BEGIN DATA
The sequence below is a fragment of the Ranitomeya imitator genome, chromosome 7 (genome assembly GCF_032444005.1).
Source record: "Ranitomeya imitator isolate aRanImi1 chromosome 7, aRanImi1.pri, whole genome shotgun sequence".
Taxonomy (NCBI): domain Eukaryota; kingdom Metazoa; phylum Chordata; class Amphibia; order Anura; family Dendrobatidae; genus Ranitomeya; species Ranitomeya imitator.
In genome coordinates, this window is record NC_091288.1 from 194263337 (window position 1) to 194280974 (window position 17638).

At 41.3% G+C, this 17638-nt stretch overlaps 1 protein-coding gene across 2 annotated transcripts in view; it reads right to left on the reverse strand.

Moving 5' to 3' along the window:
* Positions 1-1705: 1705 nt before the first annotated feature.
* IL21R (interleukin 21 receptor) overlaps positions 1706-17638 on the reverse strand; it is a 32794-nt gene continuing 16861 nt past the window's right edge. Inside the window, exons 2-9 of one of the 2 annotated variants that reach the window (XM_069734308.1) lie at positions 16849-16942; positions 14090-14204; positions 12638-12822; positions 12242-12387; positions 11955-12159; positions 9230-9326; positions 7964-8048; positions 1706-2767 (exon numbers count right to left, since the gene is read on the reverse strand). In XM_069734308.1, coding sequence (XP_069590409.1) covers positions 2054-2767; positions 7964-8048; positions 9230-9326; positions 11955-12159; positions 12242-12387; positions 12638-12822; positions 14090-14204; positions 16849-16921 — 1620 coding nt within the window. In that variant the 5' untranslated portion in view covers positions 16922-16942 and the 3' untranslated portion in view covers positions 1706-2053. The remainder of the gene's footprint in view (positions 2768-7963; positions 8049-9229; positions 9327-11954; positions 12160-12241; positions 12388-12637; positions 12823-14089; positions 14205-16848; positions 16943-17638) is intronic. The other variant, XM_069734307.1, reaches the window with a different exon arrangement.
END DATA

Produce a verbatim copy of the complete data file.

The sequence below is a fragment of the Ranitomeya imitator genome, chromosome 7 (genome assembly GCF_032444005.1).
Source record: "Ranitomeya imitator isolate aRanImi1 chromosome 7, aRanImi1.pri, whole genome shotgun sequence".
Taxonomy (NCBI): domain Eukaryota; kingdom Metazoa; phylum Chordata; class Amphibia; order Anura; family Dendrobatidae; genus Ranitomeya; species Ranitomeya imitator.
In genome coordinates, this window is record NC_091288.1 from 194263337 (window position 1) to 194280974 (window position 17638).

At 41.3% G+C, this 17638-nt stretch overlaps 1 protein-coding gene across 2 annotated transcripts in view; it reads right to left on the reverse strand.

Moving 5' to 3' along the window:
* Positions 1-1705: 1705 nt before the first annotated feature.
* IL21R (interleukin 21 receptor) overlaps positions 1706-17638 on the reverse strand; it is a 32794-nt gene continuing 16861 nt past the window's right edge. Inside the window, exons 2-9 of one of the 2 annotated variants that reach the window (XM_069734308.1) lie at positions 16849-16942; positions 14090-14204; positions 12638-12822; positions 12242-12387; positions 11955-12159; positions 9230-9326; positions 7964-8048; positions 1706-2767 (exon numbers count right to left, since the gene is read on the reverse strand). In XM_069734308.1, coding sequence (XP_069590409.1) covers positions 2054-2767; positions 7964-8048; positions 9230-9326; positions 11955-12159; positions 12242-12387; positions 12638-12822; positions 14090-14204; positions 16849-16921 — 1620 coding nt within the window. In that variant the 5' untranslated portion in view covers positions 16922-16942 and the 3' untranslated portion in view covers positions 1706-2053. The remainder of the gene's footprint in view (positions 2768-7963; positions 8049-9229; positions 9327-11954; positions 12160-12241; positions 12388-12637; positions 12823-14089; positions 14205-16848; positions 16943-17638) is intronic. The other variant, XM_069734307.1, reaches the window with a different exon arrangement.